A geothermal heat pump is an inexpensive, renewable way of heating and cooling your home by using energy from the ground. However, before you invest in a geothermal system, it's important to get the correct size for your space. Otherwise, you could end up wasting energy instead of saving it. Let's look at why sizing a geothermal heat pump is so important, and how to do it properly.
How a Geothermal System Works
No matter what the weather is like outside, the temperature about 10 feet underground is a constant 50 to 60 degrees. A geothermal system buries a loop of pipe beneath the ground, then circulates liquid through it to absorb that heat energy and bring it into the home. During the summer, a geothermal heat pump extracts heat energy from indoor air and uses the ground as a heat-sink to dispose of the unwanted heat. The cool air is the result of this heat extraction.
Problems With Improper Sizing
If you size your system too small, it won't have the capacity to heat or cool the air as it should. It has to work harder to do the job properly, using extra electricity and putting undue stress on system components, which can cause unnecessary damage and ultimately shorten system life.Sizing a geothermal heat pump too large causes problems as well. A system that's too big will cycle on and off too frequently, which also causes damage and uses excess electricity. It also creates a disparity in temperature from one area to the next and can fail to dehumidify the space, making things wet and clammy.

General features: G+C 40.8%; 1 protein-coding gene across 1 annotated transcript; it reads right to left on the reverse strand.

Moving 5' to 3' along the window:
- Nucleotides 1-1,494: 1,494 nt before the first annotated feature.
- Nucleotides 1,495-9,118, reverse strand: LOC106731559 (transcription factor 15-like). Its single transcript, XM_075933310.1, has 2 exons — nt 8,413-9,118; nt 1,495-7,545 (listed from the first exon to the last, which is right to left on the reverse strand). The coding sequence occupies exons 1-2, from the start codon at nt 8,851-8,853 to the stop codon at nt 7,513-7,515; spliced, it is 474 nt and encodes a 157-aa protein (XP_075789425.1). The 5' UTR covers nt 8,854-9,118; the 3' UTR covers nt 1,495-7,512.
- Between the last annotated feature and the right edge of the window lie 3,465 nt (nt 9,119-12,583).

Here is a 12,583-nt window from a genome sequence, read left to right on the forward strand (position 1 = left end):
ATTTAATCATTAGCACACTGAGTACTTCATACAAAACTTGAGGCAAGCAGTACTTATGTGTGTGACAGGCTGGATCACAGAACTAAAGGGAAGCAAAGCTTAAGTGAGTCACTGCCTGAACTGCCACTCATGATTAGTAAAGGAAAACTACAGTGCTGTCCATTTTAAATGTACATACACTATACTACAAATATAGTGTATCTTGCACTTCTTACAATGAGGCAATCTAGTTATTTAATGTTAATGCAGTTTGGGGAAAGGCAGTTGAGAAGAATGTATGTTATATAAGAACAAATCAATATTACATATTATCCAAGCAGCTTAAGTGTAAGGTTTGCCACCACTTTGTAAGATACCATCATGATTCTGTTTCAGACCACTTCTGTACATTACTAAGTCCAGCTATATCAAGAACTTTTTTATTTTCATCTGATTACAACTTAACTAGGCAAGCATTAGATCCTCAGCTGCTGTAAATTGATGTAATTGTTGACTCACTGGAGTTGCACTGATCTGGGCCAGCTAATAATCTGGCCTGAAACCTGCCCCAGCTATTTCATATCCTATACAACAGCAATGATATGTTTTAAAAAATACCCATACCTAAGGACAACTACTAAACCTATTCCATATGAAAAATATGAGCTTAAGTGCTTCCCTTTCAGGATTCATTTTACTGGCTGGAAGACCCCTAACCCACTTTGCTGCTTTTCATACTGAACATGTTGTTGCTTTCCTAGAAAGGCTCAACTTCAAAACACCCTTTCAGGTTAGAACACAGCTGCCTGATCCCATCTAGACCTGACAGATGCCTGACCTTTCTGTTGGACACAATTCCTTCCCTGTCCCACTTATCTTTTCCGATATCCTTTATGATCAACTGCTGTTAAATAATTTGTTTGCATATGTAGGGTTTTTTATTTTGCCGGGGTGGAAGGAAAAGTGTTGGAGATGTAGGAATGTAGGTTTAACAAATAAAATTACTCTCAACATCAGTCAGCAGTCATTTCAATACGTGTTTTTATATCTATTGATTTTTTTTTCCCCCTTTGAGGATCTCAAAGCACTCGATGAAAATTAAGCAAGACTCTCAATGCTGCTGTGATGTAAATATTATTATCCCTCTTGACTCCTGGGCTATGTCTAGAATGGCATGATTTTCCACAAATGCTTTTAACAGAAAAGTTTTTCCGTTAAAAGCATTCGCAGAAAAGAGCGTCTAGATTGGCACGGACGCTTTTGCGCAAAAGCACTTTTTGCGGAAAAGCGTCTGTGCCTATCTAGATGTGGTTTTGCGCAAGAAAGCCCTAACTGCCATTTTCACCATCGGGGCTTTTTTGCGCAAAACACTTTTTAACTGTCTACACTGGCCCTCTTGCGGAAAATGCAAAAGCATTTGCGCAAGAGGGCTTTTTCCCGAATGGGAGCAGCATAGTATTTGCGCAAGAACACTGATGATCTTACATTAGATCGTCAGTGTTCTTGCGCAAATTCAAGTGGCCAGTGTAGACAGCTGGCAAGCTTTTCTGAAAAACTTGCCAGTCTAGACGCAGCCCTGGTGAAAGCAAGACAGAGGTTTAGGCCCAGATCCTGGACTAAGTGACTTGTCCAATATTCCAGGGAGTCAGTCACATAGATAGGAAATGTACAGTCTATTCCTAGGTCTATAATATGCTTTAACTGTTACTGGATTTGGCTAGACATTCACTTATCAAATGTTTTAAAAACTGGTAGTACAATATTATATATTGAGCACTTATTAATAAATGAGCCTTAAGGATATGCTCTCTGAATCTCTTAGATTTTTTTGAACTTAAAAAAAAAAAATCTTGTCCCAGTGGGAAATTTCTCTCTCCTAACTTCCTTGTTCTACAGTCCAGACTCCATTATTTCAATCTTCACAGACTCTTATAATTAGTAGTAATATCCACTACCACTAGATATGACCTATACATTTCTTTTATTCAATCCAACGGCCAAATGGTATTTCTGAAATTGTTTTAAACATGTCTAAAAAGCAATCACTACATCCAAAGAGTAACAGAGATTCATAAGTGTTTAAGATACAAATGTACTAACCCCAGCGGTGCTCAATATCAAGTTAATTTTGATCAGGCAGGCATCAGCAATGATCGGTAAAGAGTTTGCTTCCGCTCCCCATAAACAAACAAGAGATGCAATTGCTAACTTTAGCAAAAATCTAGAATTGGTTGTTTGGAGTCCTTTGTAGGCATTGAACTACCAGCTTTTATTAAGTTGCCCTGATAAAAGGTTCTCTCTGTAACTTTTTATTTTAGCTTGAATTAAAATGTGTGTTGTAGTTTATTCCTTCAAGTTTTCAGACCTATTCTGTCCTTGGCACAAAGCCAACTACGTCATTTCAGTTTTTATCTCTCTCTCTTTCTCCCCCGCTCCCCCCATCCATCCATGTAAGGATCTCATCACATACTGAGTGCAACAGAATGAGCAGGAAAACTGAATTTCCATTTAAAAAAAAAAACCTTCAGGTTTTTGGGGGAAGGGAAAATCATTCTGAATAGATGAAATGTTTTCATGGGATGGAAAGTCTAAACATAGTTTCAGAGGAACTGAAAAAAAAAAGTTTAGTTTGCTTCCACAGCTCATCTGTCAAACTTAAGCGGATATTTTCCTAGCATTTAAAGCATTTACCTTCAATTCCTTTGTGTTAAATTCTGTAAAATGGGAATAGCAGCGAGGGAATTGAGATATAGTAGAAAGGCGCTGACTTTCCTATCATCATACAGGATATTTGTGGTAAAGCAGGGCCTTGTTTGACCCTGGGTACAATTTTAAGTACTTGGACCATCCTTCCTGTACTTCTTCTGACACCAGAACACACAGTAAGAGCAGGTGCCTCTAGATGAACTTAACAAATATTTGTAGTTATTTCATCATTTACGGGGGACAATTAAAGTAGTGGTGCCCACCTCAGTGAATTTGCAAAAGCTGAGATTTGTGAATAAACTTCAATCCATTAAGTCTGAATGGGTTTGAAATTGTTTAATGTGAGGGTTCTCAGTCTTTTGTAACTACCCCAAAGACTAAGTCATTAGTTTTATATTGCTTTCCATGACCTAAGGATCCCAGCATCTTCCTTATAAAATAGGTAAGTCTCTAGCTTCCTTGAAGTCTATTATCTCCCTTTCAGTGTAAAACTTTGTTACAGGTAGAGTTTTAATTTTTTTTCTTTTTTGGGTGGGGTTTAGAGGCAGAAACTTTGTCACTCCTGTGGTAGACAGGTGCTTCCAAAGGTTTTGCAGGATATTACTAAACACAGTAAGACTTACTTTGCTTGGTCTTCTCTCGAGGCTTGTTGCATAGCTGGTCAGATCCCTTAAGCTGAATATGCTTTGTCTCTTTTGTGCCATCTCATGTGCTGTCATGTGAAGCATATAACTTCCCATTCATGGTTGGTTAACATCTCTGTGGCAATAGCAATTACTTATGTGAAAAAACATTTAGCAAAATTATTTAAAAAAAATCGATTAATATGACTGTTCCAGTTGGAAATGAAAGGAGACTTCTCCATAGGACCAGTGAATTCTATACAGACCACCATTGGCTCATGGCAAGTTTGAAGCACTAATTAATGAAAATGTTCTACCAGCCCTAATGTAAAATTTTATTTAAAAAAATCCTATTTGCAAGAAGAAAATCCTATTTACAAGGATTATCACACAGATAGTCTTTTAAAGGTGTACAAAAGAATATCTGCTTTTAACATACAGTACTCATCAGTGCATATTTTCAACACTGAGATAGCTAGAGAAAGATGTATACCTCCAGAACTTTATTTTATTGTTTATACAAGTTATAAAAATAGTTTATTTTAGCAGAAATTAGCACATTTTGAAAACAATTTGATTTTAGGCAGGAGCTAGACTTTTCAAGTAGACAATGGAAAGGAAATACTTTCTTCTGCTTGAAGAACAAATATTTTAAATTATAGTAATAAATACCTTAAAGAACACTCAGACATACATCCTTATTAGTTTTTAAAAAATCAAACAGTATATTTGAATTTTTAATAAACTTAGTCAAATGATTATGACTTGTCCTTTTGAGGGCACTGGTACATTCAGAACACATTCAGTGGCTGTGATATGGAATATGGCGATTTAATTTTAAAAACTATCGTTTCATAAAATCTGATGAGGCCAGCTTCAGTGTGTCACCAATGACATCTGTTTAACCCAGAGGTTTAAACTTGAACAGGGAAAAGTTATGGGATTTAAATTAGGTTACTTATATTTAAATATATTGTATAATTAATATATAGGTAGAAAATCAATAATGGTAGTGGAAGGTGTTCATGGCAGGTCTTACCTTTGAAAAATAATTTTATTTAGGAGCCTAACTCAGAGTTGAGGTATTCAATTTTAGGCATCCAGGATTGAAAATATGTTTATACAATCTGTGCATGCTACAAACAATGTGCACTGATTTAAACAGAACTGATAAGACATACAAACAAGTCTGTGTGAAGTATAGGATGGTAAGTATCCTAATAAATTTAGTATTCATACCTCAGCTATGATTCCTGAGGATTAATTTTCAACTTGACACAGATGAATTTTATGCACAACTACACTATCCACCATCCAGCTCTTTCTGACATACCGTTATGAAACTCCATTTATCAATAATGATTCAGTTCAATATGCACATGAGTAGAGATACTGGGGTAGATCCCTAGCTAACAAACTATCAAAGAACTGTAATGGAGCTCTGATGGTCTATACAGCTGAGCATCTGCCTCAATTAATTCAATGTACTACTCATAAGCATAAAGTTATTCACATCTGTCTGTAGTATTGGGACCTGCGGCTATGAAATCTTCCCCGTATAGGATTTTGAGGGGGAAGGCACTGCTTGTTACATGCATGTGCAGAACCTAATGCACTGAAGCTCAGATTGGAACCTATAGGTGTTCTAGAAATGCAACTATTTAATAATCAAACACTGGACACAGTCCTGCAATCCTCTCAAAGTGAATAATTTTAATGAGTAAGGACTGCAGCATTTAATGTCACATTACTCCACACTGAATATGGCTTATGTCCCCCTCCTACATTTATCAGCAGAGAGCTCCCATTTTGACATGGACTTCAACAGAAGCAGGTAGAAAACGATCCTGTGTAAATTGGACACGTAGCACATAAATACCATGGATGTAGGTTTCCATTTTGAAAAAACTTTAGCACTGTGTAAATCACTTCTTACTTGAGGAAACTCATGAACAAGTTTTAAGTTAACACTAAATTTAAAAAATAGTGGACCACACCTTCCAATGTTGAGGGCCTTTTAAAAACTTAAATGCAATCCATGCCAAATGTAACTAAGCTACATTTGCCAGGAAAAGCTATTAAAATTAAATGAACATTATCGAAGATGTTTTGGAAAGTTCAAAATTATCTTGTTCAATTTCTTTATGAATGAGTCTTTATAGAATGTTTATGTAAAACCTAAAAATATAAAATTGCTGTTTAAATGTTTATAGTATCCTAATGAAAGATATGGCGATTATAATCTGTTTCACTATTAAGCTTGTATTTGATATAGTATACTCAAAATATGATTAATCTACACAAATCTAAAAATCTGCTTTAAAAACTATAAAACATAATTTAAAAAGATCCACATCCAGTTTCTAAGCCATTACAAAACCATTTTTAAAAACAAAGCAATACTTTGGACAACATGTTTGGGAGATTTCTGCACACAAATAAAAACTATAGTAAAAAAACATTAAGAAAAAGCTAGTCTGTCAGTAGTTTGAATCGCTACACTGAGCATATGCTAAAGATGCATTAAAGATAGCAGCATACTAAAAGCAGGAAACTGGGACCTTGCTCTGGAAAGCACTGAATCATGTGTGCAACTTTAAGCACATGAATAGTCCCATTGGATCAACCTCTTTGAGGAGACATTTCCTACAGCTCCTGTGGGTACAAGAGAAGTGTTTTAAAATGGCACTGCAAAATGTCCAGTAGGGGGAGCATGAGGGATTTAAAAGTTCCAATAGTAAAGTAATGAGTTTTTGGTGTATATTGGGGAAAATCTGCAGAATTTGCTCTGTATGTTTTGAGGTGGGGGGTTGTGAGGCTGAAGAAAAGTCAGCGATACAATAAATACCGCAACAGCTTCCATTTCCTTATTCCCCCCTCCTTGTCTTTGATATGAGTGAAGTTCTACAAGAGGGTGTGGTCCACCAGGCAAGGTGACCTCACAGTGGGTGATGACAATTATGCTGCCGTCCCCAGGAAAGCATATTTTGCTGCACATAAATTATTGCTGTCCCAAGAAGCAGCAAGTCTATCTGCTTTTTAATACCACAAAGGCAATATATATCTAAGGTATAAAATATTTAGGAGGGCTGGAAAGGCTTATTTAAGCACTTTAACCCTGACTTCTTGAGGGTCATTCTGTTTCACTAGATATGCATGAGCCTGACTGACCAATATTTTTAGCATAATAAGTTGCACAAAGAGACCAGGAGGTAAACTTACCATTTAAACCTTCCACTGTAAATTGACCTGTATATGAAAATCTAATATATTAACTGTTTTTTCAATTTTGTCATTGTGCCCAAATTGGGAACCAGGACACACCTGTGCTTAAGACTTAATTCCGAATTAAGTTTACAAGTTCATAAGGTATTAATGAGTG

So what size should your geothermal system be? It depends on the size of your home, as well as climate, soil type and other factors. Talk to a professional HVAC contractor, who can measure these factors and make sure your geothermal system and piping loop are the proper size for your home.
For help sizing a geothermal heat pump for your home, contact us at Air Assurance.
Our goal is to help educate our customers in the Tulsa and Broken Arrow, Oklahoma area about energy and home comfort issues (specific to HVAC systems). Credit/Copyright Attribution: “John T Takai/Shutterstock”